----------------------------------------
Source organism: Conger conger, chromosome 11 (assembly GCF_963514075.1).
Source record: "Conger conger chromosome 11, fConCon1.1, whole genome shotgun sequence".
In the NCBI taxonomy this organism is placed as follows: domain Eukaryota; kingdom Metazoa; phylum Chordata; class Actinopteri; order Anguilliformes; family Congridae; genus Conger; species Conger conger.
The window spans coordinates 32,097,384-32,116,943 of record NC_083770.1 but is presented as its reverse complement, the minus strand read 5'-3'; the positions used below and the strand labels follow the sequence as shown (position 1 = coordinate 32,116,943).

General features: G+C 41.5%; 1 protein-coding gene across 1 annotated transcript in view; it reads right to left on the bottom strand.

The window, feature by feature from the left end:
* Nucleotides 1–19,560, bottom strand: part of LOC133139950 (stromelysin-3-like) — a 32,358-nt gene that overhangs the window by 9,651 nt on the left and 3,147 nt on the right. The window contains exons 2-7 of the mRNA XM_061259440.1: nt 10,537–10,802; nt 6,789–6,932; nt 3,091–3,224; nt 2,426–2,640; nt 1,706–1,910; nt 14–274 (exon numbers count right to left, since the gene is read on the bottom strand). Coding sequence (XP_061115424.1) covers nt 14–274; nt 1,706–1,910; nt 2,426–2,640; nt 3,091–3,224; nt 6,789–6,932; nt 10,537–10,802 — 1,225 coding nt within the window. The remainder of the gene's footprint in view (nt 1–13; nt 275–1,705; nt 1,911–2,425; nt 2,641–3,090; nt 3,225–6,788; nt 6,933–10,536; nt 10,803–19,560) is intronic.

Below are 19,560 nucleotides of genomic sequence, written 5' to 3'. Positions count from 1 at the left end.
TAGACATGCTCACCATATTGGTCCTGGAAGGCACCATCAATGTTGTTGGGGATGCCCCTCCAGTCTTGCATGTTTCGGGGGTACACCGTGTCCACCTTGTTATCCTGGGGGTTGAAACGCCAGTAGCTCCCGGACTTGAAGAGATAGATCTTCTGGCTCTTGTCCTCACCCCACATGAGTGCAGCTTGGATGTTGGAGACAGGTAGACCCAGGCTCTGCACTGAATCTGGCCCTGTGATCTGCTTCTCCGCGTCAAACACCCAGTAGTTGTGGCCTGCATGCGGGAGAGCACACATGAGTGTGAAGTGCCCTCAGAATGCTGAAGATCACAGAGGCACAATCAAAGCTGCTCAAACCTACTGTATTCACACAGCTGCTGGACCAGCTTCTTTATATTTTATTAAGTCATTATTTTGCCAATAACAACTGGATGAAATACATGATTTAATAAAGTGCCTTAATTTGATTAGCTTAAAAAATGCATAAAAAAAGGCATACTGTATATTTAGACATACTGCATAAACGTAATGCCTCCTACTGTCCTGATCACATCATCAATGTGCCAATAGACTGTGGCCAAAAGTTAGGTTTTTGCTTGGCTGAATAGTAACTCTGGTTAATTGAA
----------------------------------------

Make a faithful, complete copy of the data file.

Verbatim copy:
Source organism: Conger conger, chromosome 11 (assembly GCF_963514075.1).
Source record: "Conger conger chromosome 11, fConCon1.1, whole genome shotgun sequence".
In the NCBI taxonomy this organism is placed as follows: domain Eukaryota; kingdom Metazoa; phylum Chordata; class Actinopteri; order Anguilliformes; family Congridae; genus Conger; species Conger conger.
The window spans coordinates 32,097,384-32,116,943 of record NC_083770.1 but is presented as its reverse complement, the minus strand read 5'-3'; the positions used below and the strand labels follow the sequence as shown (position 1 = coordinate 32,116,943).

General features: G+C 41.5%; 1 protein-coding gene across 1 annotated transcript in view; it reads right to left on the bottom strand.

The window, feature by feature from the left end:
* Nucleotides 1–19,560, bottom strand: part of LOC133139950 (stromelysin-3-like) — a 32,358-nt gene that overhangs the window by 9,651 nt on the left and 3,147 nt on the right. The window contains exons 2-7 of the mRNA XM_061259440.1: nt 10,537–10,802; nt 6,789–6,932; nt 3,091–3,224; nt 2,426–2,640; nt 1,706–1,910; nt 14–274 (exon numbers count right to left, since the gene is read on the bottom strand). Coding sequence (XP_061115424.1) covers nt 14–274; nt 1,706–1,910; nt 2,426–2,640; nt 3,091–3,224; nt 6,789–6,932; nt 10,537–10,802 — 1,225 coding nt within the window. The remainder of the gene's footprint in view (nt 1–13; nt 275–1,705; nt 1,911–2,425; nt 2,641–3,090; nt 3,225–6,788; nt 6,933–10,536; nt 10,803–19,560) is intronic.

Below are 19,560 nucleotides of genomic sequence, written 5' to 3'. Positions count from 1 at the left end.
TAGACATGCTCACCATATTGGTCCTGGAAGGCACCATCAATGTTGTTGGGGATGCCCCTCCAGTCTTGCATGTTTCGGGGGTACACCGTGTCCACCTTGTTATCCTGGGGGTTGAAACGCCAGTAGCTCCCGGACTTGAAGAGATAGATCTTCTGGCTCTTGTCCTCACCCCACATGAGTGCAGCTTGGATGTTGGAGACAGGTAGACCCAGGCTCTGCACTGAATCTGGCCCTGTGATCTGCTTCTCCGCGTCAAACACCCAGTAGTTGTGGCCTGCATGCGGGAGAGCACACATGAGTGTGAAGTGCCCTCAGAATGCTGAAGATCACAGAGGCACAATCAAAGCTGCTCAAACCTACTGTATTCACACAGCTGCTGGACCAGCTTCTTTATATTTTATTAAGTCATTATTTTGCCAATAACAACTGGATGAAATACATGATTTAATAAAGTGCCTTAATTTGATTAGCTTAAAAAATGCATAAAAAAAGGCATACTGTATATTTAGACATACTGCATAAACGTAATGCCTCCTACTGTCCTGATCACATCATCAATGTGCCAATAGACTGTGGCCAAAAGTTAGGTTTTTGCTTGGCTGAATAGTAACTCTGGTTAATTGAA